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Clinical Decisionmaking

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Diagnosis of celiac disease can be an exercise in clinical problem-solving

In celiac disease, which affects nearly 1 percent of the population, the lining of the small intestine is damaged due to ingestion of gluten and similar proteins found in wheat. In the United States, iron-deficiency anemia is the most common presentation of celiac disease. However, symptoms can range from joint pain, fatigue, and diarrhea to depression and stomach pain and bloating.

Doctor's lack of awareness of these diverse clinical manifestations of celiac disease may lead them to miss the diagnosis, suggests Sanjay Saint, M.D., M.P.H., of the University of Michigan Medical School. In a recent description of a clinical case, Dr. Saint and his colleagues illustrate how celiac disease can lead to diagnostic confusion, especially if the patient doesn't have chronic diarrhea and fat malabsorption.

A 42-year-old white man recently released from prison had a history of 8 months of pain in his low back, hips, ankles, and feet. Therapy with nonsteroidal antiinflammatory medication provided no significant improvement. He otherwise felt well, but he had lost weight without a change in diet. He had no fever, night sweats, diarrhea, anorexia, vomiting, abdominal distension, or difficulty swallowing. In this case, the patient did not report two of the symptoms—abdominal pain and diarrhea—widely believed to be essential to the diagnosis of celiac disease.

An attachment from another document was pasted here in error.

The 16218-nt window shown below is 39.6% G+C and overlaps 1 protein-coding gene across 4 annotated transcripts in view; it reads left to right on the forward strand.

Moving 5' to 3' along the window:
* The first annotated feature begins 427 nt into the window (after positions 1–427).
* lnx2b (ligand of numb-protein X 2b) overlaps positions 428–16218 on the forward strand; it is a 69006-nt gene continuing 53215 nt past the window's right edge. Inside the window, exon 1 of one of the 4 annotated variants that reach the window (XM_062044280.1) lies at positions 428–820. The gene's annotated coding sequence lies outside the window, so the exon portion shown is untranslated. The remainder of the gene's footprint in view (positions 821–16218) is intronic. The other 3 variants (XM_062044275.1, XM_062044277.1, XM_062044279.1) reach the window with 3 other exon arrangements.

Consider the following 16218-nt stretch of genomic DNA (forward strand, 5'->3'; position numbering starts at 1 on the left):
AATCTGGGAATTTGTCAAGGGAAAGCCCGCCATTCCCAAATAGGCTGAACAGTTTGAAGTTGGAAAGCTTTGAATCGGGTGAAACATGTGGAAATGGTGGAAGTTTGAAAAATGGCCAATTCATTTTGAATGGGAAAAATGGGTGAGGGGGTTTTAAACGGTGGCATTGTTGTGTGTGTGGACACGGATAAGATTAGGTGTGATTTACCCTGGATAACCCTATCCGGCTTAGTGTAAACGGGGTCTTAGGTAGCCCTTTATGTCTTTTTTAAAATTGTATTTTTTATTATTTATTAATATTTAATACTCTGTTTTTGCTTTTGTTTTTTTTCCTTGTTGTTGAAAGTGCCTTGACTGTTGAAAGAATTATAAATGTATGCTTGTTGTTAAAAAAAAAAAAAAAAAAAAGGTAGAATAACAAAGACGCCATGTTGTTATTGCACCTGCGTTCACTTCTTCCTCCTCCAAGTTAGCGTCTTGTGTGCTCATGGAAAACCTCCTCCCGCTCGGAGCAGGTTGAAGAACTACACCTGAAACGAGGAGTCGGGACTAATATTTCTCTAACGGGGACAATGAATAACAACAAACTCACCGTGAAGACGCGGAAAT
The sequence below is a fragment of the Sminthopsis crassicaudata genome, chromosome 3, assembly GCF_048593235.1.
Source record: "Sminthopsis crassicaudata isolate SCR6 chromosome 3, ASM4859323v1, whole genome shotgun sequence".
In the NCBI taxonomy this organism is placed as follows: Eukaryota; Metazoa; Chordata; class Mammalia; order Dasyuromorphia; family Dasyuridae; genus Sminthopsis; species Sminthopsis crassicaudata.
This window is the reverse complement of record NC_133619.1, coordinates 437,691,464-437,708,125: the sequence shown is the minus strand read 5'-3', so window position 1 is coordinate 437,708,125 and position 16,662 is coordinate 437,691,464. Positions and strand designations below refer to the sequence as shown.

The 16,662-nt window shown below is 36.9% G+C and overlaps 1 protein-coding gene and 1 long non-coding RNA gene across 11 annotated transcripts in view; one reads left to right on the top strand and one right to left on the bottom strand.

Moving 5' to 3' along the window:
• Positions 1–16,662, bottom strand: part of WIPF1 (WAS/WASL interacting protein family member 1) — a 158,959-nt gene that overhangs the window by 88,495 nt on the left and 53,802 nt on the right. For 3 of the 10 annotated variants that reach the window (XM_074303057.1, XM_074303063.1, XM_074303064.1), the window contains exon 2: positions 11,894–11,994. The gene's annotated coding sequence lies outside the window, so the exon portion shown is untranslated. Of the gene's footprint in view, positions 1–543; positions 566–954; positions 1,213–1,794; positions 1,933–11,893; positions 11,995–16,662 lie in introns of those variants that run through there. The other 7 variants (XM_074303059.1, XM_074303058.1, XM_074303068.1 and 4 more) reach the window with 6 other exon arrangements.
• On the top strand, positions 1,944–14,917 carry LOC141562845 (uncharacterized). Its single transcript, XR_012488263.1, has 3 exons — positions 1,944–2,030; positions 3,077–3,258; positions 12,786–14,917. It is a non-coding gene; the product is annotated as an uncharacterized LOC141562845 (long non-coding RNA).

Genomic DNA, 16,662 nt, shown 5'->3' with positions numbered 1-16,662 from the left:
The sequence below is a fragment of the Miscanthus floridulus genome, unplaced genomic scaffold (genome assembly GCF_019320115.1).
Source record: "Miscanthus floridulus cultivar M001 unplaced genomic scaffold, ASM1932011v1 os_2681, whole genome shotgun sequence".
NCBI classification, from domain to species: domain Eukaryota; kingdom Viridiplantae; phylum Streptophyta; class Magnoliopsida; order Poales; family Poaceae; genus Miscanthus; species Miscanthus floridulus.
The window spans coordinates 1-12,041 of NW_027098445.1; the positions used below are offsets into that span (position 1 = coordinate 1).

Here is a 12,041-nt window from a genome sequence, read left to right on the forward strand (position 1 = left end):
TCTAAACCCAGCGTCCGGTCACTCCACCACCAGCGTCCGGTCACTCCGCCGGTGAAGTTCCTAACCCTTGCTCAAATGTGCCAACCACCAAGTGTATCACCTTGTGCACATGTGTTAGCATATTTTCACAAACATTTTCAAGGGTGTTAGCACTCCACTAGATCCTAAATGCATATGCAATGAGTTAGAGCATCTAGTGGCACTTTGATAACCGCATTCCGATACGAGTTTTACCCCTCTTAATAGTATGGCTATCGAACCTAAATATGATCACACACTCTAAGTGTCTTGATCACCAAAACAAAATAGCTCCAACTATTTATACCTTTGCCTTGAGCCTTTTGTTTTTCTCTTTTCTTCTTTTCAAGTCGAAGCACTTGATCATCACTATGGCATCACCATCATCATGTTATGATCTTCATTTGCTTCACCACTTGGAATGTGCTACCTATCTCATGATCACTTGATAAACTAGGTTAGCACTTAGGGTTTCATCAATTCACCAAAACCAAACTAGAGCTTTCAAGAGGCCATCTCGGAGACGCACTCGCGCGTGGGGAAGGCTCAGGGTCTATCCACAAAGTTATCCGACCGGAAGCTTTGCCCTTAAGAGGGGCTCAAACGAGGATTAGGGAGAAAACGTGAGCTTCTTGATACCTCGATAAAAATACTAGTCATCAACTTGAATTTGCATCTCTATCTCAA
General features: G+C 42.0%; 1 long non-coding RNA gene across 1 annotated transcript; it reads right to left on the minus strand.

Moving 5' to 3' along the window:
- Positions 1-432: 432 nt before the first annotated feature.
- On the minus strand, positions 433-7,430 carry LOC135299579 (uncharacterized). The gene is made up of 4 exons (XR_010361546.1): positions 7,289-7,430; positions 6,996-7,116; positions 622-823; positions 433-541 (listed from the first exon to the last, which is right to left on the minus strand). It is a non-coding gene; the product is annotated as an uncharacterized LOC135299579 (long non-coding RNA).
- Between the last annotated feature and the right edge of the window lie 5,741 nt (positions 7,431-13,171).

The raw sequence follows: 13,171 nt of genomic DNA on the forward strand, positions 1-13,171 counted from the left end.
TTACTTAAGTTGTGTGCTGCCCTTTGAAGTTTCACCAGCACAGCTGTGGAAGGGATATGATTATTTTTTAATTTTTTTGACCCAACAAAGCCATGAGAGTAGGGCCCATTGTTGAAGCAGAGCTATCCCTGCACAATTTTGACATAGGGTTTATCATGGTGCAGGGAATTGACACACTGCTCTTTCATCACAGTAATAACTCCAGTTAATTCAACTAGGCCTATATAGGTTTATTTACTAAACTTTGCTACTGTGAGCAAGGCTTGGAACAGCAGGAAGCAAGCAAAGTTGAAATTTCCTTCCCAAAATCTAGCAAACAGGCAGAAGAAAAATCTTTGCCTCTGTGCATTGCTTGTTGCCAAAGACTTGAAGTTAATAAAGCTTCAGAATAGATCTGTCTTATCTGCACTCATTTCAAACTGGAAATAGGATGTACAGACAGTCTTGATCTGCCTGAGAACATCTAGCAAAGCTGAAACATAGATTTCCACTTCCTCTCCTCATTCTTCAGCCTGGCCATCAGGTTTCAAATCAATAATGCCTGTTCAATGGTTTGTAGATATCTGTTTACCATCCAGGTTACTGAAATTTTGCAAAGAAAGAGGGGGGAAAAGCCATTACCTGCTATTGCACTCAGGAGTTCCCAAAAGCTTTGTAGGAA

Nevertheless, the man's history would have suggested celiac disease to the experienced clinician. For instance, only about one-third of patients with celiac disease present with either abdominal pain or diarrhea, yet this patient had iron-deficiency anemia, which is typical of the disease. Add in weight loss, bone pain, and a history of hypothyroidism, and one could argue that celiac disease becomes the most likely possibility. The high prevalence of the disease (nearly 1 in 100 in the general population) provides additional support for this argument. This work was supported in part by the Agency for Healthcare Research and Quality (HS11540).

See "Special cure," by Robert J. Hoffman, M.D., Gurpreet Dhaliwal, M.D., Daniel J. Gilden, M.D., and Dr. Saint, in the November 4, 2004, New England Journal of Medicine 351(19), pp. 1997-2002.

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